George Schaller here shares with his reader the fascinating personal story behind his scientific discoveries that have so notably advanced our knowledge of the great African predators. In his new books, he allows us to participate moment by moment in his work and his experience on the Tanzanian plains as for three years he made his extraordinary of the habits, the hunting methods, the social systems, and the behavior—the lives from birth to death—of the lion, the wild dog, the cheetah, the leopard, and the hyena. We follow him afoot and in a Land-Rover, through the thickets, plains, and wooded grasslands of this wild, harsh landscape as he tranquilizes and then tags the great predators, as he gets to know their individual characteristics, as he investigates the vast array of species they depend upon for survival. We feel Schaller’s exaltation in the pure sensual motions of a lion stalking its prey, watch with him as a small furry mouse defends itself valiantly against a pack of wild dogs, as an Egyptian vulture breaks an ostrich eggs with a stone . . . We come to know the various postures of the animals in the hunt, what their territorial range is, how they behave with one another, how they raise their young . . .
We are there as Schaller hangs a tiny radio transmitter around the neck of an old lion—the beeps will enable him to track the animal by night as well as day. We observe the businesslike gatherings of wild dogs, the blinding speed and elegant graces of a coursing cheetah, the soft-footed stalk of the hunting leopard, the tension that ripples though a herd id gazelle when they sense an approaching predator. We go back in times, through two million years, while Schaller and his colleagues attempt to simulate the hunting behavior of that pre-human, the hominid Australopithecus, scrabbling and scavenging for food, developing, in the process of their experiment, an incredible sensitivity to the sounds of zebra, giraffe, hyena, and the low, purposeful flight of a vulture—any sign of a possible meal, shelter, enemy.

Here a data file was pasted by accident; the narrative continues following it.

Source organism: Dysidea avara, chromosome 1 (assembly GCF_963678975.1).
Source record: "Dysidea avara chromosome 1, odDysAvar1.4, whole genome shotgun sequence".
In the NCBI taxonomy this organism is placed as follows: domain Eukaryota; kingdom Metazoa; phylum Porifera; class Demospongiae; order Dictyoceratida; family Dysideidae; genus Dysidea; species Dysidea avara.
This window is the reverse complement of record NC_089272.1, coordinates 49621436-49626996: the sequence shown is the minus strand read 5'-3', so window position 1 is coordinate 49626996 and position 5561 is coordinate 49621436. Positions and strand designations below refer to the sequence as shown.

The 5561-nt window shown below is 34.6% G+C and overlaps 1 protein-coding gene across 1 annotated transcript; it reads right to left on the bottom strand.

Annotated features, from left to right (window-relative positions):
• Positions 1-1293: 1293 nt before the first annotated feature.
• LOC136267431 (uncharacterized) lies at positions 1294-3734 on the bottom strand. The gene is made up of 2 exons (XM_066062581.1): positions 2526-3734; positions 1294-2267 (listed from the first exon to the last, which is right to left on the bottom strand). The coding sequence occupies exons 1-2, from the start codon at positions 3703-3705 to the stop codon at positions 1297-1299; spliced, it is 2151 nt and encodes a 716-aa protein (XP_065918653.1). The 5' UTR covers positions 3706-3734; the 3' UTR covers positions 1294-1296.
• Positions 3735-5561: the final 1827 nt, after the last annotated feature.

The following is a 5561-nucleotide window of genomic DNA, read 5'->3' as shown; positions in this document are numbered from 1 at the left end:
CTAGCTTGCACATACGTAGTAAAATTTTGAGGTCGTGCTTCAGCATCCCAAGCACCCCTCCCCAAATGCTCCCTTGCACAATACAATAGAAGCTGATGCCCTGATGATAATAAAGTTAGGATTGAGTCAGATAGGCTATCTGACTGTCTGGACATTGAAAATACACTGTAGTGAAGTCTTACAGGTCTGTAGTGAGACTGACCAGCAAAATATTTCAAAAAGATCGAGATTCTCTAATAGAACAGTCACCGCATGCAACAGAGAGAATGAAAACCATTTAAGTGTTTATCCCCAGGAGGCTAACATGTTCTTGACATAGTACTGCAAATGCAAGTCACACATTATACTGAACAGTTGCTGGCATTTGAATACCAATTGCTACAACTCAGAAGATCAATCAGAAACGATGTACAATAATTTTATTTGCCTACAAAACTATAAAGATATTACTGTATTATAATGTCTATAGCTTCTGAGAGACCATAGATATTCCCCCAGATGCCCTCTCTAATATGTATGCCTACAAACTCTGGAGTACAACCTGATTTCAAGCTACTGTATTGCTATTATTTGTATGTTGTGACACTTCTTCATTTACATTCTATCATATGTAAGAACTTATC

And, throughout, we feel Schaller’s commitment, his strong emotional kinship with the animals he studies and with the wild landscape where he and his family created a full life for themselves far from the accouterments of modern civilizations. With the gift of expressive narrative that distinguished his famous international bestseller, The Year of the Gorilla, Schaller makes us know close-up not only the teeming life of the plains and the great human adventure he lived but also the inspired improvisation, the tirelessness, the flights of imaginations that, as much as meticulous fact-finding, are an organic part of the original scientific investigation.